<input type="text" autocomplete="off">

And if you want to deny Copy and Paste for that field, simply add the Javascript event capturing calls oncopy, onpaste, and oncut and make them return false, like so:

<input type="text" oncopy="return false;" onpaste="return false;" oncut="return false;">

The next step is using onselectstart to deny the input field's content selection from the user, but be warned: this only works for Internet Explorer. The rest of the above work great on all the major browsers: Internet Explorer, Mozilla Firefox, Apple Safari (on Windows OS, at least) and Google Chrome.


Check validity of the MX record of the host of the given email. This can eliminate errors to the right of the @ sign.

You could do this with an AJAX call before submit and/or server side after the form is submitted.


I use this vanilla JS solution:

const element = document.getElementById('textfield')
element.addEventListener('paste', e =>  e.preventDefault())

With Jquery you can do this with one simple codeline.

HTML:

<input id="email" name="email">

Code:

$(email).on('paste', false);

JSfiddle: https://jsfiddle.net/ZjR9P/2/


what about using CSS on UIWebView? something like

<style type="text/css">
<!—-
    * {
        -webkit-user-select: none;
    }
-->
</style>

also you can read detail about block copy-paste using CSS http://rakaz.nl/2009/09/iphone-webapps-101-getting-safari-out-of-the-way.html


Simple solution: just reverse the registration process: instead of requiring confirmation at the end of registration process, request confirmation at the beginning of it! I.e. the registration process started with a simple form asking for e-mail address and nothing else. Upon submitting, an e-mail with link to a confirmation page unique to the e-mail address sent out. The user go to that page, then the rest of information for the registration (user name, full name, etc.) will be requested.

This is simple since the website does not even need to store anything before confirmation, the e-mail address can be encrypted with a key and attached as part of the confirmation page address.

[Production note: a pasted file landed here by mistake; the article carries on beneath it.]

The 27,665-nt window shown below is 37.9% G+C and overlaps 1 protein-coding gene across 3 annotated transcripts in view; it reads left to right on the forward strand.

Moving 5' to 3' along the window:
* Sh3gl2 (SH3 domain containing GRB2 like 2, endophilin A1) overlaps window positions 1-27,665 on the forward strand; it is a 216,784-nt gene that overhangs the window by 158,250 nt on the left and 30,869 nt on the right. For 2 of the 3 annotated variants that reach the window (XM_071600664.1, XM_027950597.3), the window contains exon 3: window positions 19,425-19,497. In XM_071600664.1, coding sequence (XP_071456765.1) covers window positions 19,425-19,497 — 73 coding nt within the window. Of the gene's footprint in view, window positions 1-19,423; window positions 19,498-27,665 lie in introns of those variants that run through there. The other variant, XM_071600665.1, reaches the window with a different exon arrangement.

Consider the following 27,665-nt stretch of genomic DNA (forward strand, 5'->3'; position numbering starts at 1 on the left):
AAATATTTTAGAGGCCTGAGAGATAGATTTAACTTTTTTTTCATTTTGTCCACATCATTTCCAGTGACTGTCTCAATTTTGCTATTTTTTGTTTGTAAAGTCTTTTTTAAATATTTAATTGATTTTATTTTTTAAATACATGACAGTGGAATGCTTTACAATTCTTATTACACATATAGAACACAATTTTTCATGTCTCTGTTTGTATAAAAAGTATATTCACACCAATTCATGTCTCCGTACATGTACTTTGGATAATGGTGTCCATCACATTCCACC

I did something similar to this for http://bookmarkchamp.com - there I wanted to detect when a user copied something into an HTML field. The implementation I came up with was to check the field constantly to see if at any time there was suddenly a whole lot of text in there.

In other words: if once milisecond ago there was no text, and now there are more than 5 chars... then the user probably pasted something in the field.

If you want to see this working in Bookmarkchamp (you need to be registered), paste a URL into the URL field (or drag and drop a URL in there).


The way that I would resolve the issue of confirming an email address is as follows:

  1. Before going through the main process - say registering the user - first ask them to enter their email address.
  2. Generate a unique code and send it to that email address.
  3. If user has entered the correct email address, they will get the code.
  4. User must enter that code along with their email address, and their other required information, so they can complete the registration. - Please note that if this time they enter a wrong email address (or a wrong code), because it will not match with the code, the registration will not go through, and the user will be informed right away.
  5. If the email address, the code, and other registration information have been entered correctly, the registration is complete and user can start using the system immediately. - no need to to respond to any other email address in order to activate their account

For better security, the code should have a limited lifetime, and it should be allowed only once in the registration process. Also, in order to prevent any malicious robot applications, it is better to accompany the first step with captcha or a similar mechanism.


Using jquery, you can avoid copy paste and cut using this

$('.textboxClass').on('copy paste cut', function(e) {
    e.preventDefault();
});

You can disable the copy paste option by jQuery by bellow script. jQuery("input").attr("onpaste","return false;");

of by using the bellow oppaste attribute into the input fields.

onpaste="return false;"


Hope below code will work :

<!--Disable Copy And Paste-->
<script language='JavaScript1.2'>
function disableselect(e){
return false
}
function reEnable(){
return true
}
document.onselectstart=new Function ("return false")
if (window.sidebar){
document.onmousedown=disableselect
document.onclick=reEnable
}
</script>